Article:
Cybercrime Alert: Intuit Warns Users About QuickBooks Scam
Business Email Compromise is an increasingly common cybercrime tactic today that doesn’t rely on technical vulnerabilities at all—it relies on you and your team. Is someone on your staff an ideal target for the new QuickBooks scam?
Intuit has issued a warning to QuickBooks users about a new Business Email Compromise scam that is making the rounds.
Cybercriminals are posing as Intuit and sending phishing emails to users claiming that their accounts have expired and need to be renewed. When the target pays the renewal fees, the money is sent directly to the criminal.
If you use QuickBooks, make sure that you and your team know how to deal with this type of scam. Should you have any questions or concerns, get in touch with Mathe right away.
What Should You Do If You Receive A Phishing Email?
Ideally, do not open or click on the email at all. Flag it as spam or dangerous content and inform your IT team.
However, if a user has already opened the attachment or clicked a link, they should follow these steps:
- Delete any downloaded files.
- Scan their computer and network with an anti-malware solution.
- Log out of all accounts and update their passwords.
- Get in touch with their IT team.
What Is Business Email Compromise?
Business Email Compromise is a social engineering technique used by cybercriminals in which they pose as a business or member of a business in order to execute fraudulent payments. In order to effectively defend against scams like this, you have to first understand how they are executed.
How Does Business Email Compromise Work?
In layman’s terms, a cybercriminal will write an email pretending to be from a known contact or organization (e.g. your bank), and request that a payment be processed—instead of sending the funds to a legitimate source, the payment will go to them.
Business Email Compromise can be carried out a number of ways:
- Phishing: Phishing emails are sent to large numbers of users simultaneously in an attempt to “fish” sensitive information by posing as reputable sources; often with legitimate-looking logos attached.
- Spear Phishing: This is a much more focused form of phishing. The cybercriminal has either studied up on the group or has gleaned data from social media sites to con users.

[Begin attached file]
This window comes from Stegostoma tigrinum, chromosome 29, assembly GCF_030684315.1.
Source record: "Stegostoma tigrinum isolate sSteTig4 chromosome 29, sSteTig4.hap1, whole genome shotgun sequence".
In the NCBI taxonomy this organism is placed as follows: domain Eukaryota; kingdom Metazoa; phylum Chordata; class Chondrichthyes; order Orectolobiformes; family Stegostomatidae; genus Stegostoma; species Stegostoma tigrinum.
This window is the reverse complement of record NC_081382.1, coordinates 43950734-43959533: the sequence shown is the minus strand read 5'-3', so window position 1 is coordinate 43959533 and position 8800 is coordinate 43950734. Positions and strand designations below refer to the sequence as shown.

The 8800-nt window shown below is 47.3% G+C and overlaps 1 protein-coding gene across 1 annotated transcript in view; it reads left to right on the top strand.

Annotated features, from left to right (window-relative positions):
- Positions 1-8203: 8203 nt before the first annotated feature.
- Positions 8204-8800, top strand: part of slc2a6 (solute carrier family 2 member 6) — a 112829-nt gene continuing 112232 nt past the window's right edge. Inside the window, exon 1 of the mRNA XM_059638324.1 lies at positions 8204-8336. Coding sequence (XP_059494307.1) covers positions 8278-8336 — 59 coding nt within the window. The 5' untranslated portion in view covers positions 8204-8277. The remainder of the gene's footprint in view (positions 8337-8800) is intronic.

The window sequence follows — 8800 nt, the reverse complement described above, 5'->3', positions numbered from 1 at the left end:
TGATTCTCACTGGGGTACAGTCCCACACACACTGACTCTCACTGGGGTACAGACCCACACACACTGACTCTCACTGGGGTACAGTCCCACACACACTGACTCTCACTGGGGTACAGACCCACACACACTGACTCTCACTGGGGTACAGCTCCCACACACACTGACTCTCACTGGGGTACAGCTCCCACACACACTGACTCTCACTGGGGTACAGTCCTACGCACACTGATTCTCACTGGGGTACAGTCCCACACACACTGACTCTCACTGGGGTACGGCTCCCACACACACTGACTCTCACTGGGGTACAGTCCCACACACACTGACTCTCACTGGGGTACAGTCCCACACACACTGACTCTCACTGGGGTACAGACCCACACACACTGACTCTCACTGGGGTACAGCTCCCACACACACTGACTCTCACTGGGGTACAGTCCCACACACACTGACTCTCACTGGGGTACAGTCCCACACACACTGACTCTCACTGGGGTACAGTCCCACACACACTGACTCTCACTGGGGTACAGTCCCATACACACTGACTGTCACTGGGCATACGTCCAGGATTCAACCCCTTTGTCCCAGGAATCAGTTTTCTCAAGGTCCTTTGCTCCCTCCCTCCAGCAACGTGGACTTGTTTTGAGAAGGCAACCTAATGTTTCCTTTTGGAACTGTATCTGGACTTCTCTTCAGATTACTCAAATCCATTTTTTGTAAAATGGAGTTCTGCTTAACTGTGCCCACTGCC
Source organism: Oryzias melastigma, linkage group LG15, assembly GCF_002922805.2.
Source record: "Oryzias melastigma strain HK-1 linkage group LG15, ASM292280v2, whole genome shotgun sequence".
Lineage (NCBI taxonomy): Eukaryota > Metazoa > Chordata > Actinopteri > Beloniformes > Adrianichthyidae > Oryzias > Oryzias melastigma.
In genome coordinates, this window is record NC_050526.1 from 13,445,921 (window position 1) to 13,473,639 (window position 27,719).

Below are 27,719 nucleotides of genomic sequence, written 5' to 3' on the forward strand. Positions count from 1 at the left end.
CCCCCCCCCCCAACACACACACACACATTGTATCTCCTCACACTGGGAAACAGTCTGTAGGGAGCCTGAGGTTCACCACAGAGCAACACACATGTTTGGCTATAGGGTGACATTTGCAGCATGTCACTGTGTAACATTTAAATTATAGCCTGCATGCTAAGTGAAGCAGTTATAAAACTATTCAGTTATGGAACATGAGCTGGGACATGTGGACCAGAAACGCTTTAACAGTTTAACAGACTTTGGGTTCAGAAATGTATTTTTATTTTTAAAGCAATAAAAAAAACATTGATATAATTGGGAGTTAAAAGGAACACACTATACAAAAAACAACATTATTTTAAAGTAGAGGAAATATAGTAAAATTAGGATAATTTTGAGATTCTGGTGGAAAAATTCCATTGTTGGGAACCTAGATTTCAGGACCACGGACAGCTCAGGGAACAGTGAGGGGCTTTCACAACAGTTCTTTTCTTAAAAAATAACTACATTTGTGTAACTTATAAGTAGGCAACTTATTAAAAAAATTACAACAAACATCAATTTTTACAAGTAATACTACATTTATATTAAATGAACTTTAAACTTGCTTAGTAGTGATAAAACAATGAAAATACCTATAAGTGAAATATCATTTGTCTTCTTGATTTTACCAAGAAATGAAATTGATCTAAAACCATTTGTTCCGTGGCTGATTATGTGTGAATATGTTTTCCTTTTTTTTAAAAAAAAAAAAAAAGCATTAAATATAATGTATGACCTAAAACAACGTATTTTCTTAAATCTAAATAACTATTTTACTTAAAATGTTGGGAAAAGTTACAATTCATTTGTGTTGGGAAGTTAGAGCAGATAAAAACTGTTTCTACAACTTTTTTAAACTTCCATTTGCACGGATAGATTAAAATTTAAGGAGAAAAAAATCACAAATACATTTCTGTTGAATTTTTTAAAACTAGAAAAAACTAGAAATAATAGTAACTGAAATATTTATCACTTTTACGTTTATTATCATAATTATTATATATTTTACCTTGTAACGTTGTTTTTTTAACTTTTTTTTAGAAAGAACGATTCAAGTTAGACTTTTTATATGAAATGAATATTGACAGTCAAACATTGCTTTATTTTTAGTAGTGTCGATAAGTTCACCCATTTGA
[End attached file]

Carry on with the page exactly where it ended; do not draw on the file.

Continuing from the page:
- Online Research: LinkedIn, Facebook and other venues provide a wealth of information about organizational personnel, as do their company websites. This can include their contact information, connections, friends, ongoing business deals and more.
In some cases, cybercriminals may only spoof an email address, and in others, they’ll directly breach the target’s account. Once a cybercriminal has gained access to a target’s email address, they can begin sending payment requests or simply redirect all invoices to a private folder for their perusal. Whether they’re redirecting incoming or outgoing funds, the end result is still the same —your business loses money.
Alternatively, cybercriminals can simply intercept an important financial document such as an invoice. They can either change the payment details or inform the recipient that the details have changed, substituting their own bank account for the business.
Who Are Common Targets For Business Email Compromise?
While the CEO is often a target, cyber criminals can do plenty of damage by going after other members of an organization. There are a number of key, high-value targets that make it worth the cybercriminal’s time to go after.
Whether it’s their authority or their access to confidential information, these groups are all at risk for Business Email Compromise:
- Financial Staff Members: While the finance department is especially vulnerable in organizations that regularly engage in large wire transfers, smaller businesses’ payroll data is also of high value to cybercriminals.
- Human Resources: Similar to finance, HR is a key target for the data they store on employees, including birthdates, medical data and more, all of which are of high value to cybercriminals.
- C-Level Executives: You don’t have to be the CEO to be a high-level target. CFOs have access to financial data, CTOs have access to login info, and everyone at this level has the authority to execute wire transfers and make large purchases.